Tips for ELISA

 

ELISA represents one of the most widely used antibody applications from basic research to diagnostics. This assay is the preferred method to determine the titer of an antibody but can also be successfully used to quantify antigens or analytes in a sample. Moreover, ELISA provides an economical, rapid, and highly sensitive method for screening a large number of samples, often referred to as high throughput screening (HTS). The assay is based upon an antigen-antibody interaction and subsequent enzymatic action on a substrate yielding a soluble colored product. Variations of the basic method exist for specialized applications including detection and quantification of antibodies, proteins, peptides, and even small molecules. Here, you will find some important recommendations and useful tips to achieve outstanding ELISA results.


1 Determine the best ELISA format for your purposes

  • Indirect ELISA is the method of choice for determination of antibody titers and can be used with either anti-serum, hybridoma supernatants, or purified antibody. In this assay, the observed changes in signal intensity are proportional to the amount (dilution) of the tested antibody.

  • Direct ELISA is a faster format in which the coated antigen is directly incubated with a conjugated antibody. It is commonly used for titering conjugated secondary antibodies and is very useful to estimate antigen cross-reactivity.

  • Sandwich ELISA is an ideal format to quantify soluble antigen either pure or in a complex matrix. It is usually a very sensitive antigen assay that requires a pair of specific antibodies (capturing and detecting antibodies). In this assay, one antibody is used to coat the plate and capture the antigen present in the sample solution. Then, the second specific antibody (conjugated to a reporter system) is used to detect the captured antigen. Probably the most sensitive ELISA format.

  • Competitive ELISA is an excellent approach to assess the specificity of an antibody. This assay is a slight variation of the direct and indirect formats, where the antibody is pre-incubated with pure antigen and then added to the antigen pre-coated plate. It can be also used to quantify antigens or cross-reactivity between secondary conjugated antibodies and antigens.

2 Determine the optimal reagent concentrations (before you start!)

It is highly recommended to optimize the amount of a reagent (antigen and/or antibody) in the assay by performing a checkerboard titration. This is accomplished by serial dilution of one reagent across the plate and serial dilution of the other reagent down the plate. This design permits you to analyze different concentrations of the two reagents in each well and to obtain the optimal combination of both reagents.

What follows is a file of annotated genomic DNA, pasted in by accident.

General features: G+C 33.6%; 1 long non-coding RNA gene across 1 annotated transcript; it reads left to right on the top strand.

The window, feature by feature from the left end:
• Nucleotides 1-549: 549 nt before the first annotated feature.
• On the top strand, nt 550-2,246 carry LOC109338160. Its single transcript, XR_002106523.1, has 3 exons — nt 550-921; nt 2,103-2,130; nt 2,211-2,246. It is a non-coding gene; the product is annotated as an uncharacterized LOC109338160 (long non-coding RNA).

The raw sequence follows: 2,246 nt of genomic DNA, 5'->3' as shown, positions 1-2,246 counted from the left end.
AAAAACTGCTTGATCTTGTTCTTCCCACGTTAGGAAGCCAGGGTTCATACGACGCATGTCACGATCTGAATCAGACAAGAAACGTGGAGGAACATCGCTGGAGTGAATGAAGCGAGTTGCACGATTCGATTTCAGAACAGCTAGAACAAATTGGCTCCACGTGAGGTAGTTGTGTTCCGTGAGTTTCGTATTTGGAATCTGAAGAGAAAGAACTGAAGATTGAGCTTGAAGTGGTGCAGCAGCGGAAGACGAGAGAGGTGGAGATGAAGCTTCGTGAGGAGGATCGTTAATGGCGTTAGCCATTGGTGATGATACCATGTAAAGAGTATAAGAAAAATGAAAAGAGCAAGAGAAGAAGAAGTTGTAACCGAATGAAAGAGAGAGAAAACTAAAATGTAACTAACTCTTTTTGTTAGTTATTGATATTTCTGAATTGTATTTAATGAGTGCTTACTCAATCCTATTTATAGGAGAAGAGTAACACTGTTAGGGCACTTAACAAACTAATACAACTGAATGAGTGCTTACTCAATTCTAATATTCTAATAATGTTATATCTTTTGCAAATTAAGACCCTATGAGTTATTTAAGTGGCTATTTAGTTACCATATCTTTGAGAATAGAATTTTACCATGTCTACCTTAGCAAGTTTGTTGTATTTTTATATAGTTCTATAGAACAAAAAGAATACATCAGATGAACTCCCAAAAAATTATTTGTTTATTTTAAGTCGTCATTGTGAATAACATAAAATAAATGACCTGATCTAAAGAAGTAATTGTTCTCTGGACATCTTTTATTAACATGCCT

3 Optimizine the plate coating

It is important that the coating solution is absolutely free of detergents because competition for binding may cause low and/or uneven binding. Excessive concentrations of coating protein may actually lead to less coating. Although the coating solution doesn’t need to be a pure antigen, this shouldn’t be less than three percent of the total protein in the coating solution. Also, the sensitivity of some assays might benefit from including BSA in the coating solution.


4 Choose the best blocking buffer for genuine intensity signals and reduced backgrounds

For this purpose and to account for unspecific binding between conjugated secondary antibody and the antigen, it is also necessary to include controls of antigen coated wells incubated with the conjugate only. Efficient blocking buffers for ELISA include BSA and gelatin.


5 Optimize the amount of conjugated secondary antibodies to use

Different conjugates will provide different ranges of signal depending on how much antibody they will bind. Because the goal is to bind the entire antigen-antibody complex present in each well, you want to make sure you will use the right amount of conjugate in your assay by performing a serial dilution assay in advance (see tip #2). Always use high-quality antibody conjugates. For alkaline phosphatase conjugates use TBS as a replacement for PBS.


6 Adjust incubation times to improve the performance of your assay

In general, antigen-antibody complexes will form within two hours of incubation at room temperature but in some cases, significantly stronger specific signal might be obtained with longer incubation times. Following the addition of the substrate, it is important to read the plate within the recommended time for the specific reporter system being used. Chromogenic and chemiluminescent substrates, particularly those used by peroxidase-conjugated antibodies can saturate the signal intensity and reduce the dynamic range of the assay.


7 Always keep the conditions unmodified throughout all steps after the assay is optimized

Because ELISA is a very sensitive assay, even minor changes in buffer composition, volumes, washing times, antigen/antibody concentrations, temperature, or incubation times can have a significant impact on the performance of the assay. It is highly advisable to run all assays in replicates (duplicates or triplicates) and include controls that help to account for plate to plate variability.